MOOTNESS

Although the FDIC has wavered in its position on whether this appeal is moot, as a prerequisite to our exercise of jurisdiction, we must satisfy ourselves that a case is not moot. Cole v. Oroville Union High Sch. Dist., 228 F.3d 1092, 1098 (9th Cir. 2000). "To qualify as a case fit for federal-court adjudication, 'an actual controversy must be extant at all stages of review, not merely at the time the complaint is filed.' " Arizonans for Official English v. Arizona, 520 U.S. 43, 67 (1997) (quoting Preiser v. Newkirk, 422 U.S. 395, 401 (1975)). An appeal is moot if no present controversy exists as to which an appellate court can grant effective relief. W. Coast Seafood Processors Ass'n v. Natural Res. Def. Council, 643 F.3d 701, 704 (9th Cir. 2011); Vill. of Gambell v. Babbitt, 999 F.2d 403, 406 (9th Cir. 1993).

[1] The Johnson Investments properties were purchased by a bona fide third party purchaser, but the Vegas Diamond properties were purchased by the FDIC, as the receiver of La Jolla Bank. Johnson Investments and Vegas Diamond contend that the sale of the Vegas Diamond property to the FDIC does not moot this appeal because this Court has the power to unwind the sale to the FDIC. This argument overlooks the nature and scope of the appeal in this case. In this appeal, brought under 28 U.S.C. § 1292(a) from an interlocutory order dissolving a temporary restraining order and denying a motion for preliminary injunction, Johnson Investments and Vegas Diamond sought the relief of reinstating the order prohibiting the FDIC from conducting a trustee's sale of the real properties. No stay of the order of dissolution of the temporary restraining order was obtained, and thus the sale of the real properties prevents this Court from granting the requested relief and accordingly renders this appeal moot. See Sharpe v. FDIC, 126 F.3d 1147, 1154-55 (9th Cir. 1997) (the FDIC having recorded a reconveyance rendered moot the claim for injunctive relief seeking to enjoin the FDIC from recording the instruments in issue). This action is moot because the activities sought to be enjoined have already occurred and can no longer be prevented. Friends of the Earth, Inc. v. Bergland, 576 F.2d 1377 (9th Cir. 1978).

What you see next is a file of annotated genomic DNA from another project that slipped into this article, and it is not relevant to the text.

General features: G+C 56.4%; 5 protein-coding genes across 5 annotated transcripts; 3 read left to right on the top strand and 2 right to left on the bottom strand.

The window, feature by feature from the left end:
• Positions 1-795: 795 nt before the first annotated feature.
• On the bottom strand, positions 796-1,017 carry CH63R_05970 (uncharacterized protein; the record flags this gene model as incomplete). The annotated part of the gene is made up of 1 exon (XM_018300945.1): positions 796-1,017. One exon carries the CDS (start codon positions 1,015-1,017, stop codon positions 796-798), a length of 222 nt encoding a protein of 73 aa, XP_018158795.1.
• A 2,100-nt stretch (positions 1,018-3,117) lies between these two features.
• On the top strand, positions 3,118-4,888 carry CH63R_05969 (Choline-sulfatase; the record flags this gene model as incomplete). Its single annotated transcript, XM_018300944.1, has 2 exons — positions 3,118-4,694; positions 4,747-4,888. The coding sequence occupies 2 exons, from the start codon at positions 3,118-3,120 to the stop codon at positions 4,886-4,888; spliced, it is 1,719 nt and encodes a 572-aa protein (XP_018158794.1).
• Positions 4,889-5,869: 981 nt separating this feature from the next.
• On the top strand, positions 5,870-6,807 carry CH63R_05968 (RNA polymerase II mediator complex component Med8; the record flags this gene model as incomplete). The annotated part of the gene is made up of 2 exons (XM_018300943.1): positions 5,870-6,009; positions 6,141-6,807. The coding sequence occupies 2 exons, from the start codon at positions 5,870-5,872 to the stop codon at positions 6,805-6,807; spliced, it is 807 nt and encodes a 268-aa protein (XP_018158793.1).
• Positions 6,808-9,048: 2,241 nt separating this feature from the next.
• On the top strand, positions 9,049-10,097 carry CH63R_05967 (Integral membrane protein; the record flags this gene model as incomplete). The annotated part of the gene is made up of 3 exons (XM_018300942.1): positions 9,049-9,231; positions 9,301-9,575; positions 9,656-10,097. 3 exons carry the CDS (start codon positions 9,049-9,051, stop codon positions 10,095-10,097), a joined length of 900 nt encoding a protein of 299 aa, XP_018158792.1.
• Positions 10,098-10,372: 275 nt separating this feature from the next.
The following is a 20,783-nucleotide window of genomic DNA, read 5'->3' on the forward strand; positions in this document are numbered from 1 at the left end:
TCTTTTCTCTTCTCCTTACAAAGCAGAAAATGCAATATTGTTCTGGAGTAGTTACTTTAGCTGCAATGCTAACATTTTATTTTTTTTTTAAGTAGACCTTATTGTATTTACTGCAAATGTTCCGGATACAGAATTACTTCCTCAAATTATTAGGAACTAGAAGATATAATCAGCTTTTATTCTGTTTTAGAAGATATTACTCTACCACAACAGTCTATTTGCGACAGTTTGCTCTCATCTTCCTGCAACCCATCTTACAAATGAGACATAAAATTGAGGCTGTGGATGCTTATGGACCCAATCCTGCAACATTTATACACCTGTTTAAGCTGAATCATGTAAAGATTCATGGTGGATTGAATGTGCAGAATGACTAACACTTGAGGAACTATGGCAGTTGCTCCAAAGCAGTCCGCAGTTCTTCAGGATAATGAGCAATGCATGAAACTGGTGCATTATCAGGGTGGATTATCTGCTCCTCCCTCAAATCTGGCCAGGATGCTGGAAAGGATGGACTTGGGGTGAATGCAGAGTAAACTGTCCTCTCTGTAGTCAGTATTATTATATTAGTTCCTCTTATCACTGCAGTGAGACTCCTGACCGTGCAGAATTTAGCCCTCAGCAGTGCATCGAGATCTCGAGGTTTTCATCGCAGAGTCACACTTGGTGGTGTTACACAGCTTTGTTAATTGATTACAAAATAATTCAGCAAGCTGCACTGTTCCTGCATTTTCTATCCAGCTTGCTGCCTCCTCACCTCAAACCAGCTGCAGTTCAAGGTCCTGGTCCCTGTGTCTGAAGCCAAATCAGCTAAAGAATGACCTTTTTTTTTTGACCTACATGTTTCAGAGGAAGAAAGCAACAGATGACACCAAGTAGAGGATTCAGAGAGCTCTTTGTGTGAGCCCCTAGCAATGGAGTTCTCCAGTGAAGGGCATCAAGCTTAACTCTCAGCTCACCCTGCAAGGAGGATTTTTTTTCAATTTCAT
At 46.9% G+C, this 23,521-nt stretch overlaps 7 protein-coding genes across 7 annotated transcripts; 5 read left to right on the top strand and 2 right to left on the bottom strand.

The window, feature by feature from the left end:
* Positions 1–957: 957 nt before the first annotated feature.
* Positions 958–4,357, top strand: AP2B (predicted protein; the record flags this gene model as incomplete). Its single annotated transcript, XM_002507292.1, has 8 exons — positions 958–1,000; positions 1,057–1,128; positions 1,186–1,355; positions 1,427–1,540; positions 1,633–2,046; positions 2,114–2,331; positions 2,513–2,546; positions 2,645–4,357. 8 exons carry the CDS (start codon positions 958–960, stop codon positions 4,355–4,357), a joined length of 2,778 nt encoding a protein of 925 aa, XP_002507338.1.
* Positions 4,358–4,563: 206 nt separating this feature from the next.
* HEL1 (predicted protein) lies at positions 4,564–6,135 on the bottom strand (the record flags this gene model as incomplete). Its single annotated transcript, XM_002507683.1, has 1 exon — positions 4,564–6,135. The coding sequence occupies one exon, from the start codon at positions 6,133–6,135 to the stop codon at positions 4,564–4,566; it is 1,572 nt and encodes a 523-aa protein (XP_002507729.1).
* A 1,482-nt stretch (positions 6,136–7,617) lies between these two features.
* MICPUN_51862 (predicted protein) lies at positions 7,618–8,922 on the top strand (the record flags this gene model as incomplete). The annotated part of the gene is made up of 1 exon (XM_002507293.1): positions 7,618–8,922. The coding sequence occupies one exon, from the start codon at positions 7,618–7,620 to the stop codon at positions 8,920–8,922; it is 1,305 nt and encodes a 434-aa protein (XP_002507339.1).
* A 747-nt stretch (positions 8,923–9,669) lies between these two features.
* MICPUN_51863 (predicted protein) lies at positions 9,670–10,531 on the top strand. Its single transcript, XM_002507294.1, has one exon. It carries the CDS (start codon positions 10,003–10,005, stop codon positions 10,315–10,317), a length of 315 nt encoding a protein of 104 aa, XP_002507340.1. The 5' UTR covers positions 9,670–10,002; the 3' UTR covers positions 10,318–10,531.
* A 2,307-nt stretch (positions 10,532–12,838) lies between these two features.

[2] We are unpersuaded that this case meets the requirements of the "capable of repetition, yet evading review" exception to the general principles of mootness, which exception was recognized in S. Pac. Terminal Co. v. ICC, 219 U.S. 498, 515 (1911). "[T]he capable-of-repetition doctrine applies only in exceptional situations, and generally only where the named plaintiff can make a reasonable showing that he will again be subjected to the alleged illegality." Los Angeles v. Lyons, 461 U.S. 95, 109 (1983). This case does not present the special circumstance contemplated in the "capable of repetition, yet evading review" exception. In addition, since Vegas Diamond and Johnson Investments are allowed to bring damages actions for the alleged unlawful conduct associated with the foreclosures, this conduct does not "evade review." See Alvarez v. Smith, 130 S.Ct. 576, 581 (2009).

Vegas Diamond and Johnson Investments had the right to exhaust the administrative claims procedure and then seek relief in the federal district court for claims involving the failed financial institution. See 12 U.S.C. § 1821(d). Their initial complaint set forth claims for damages against La Jolla Bank as well as a cause of action for injunctive relief. At the time of oral argument in this appeal a motion to amend the complaint was pending in the district court which added defendants and causes of action requesting equitable relief in the form of cancellation of the Trustee's sale of the properties and damages for alleged negligence in failing to follow Nevada law with regard to the Trustee's sale of the properties. A review of the district court's docket sheet discloses that the motion to amend was granted. Although Vegas Diamond and Johnson Investments predict that any monetary damages they may recover will be inadequate, they have not demonstrated that their claims evade review.

[3] Vegas Diamond and Johnson Investments cite to numerous state court decisions in which a moot issue was ruled on when it raised issues of substantial public interest, and argue that such an approach is allowable in the case at hand based on the "flexible character of the Art. III mootness doctrine." See United States Parole Comm'n v. Geraghty, 445 U.S. 388, 400 (1980). "[P]urely practical considerations," such as the public interest, standing alone, however, are not controlling in the federal courts on the issue of mootness. See Richardson v. Ramirez, 418 U.S. 24, 36 (1974)("While the Supreme Court of California may choose to adjudicate a controversy simply because of its public importance, and the desirability of a statewide decision, we are limited by the case-or-controversy requirement of Art. III to adjudication of actual disputes between adverse parties."); Williams v. Alioto, 549 F.2d 136, 144-45 (9th Cir. 1977).

[4] For all of the above reasons, we dismiss the appeal as moot and vacate*fn3 the orders granting, continuing and dissolv- ing the injunction prohibiting a trustee's sale of real properties owned by Vegas Diamond and Johnson Investments.

DISMISSED.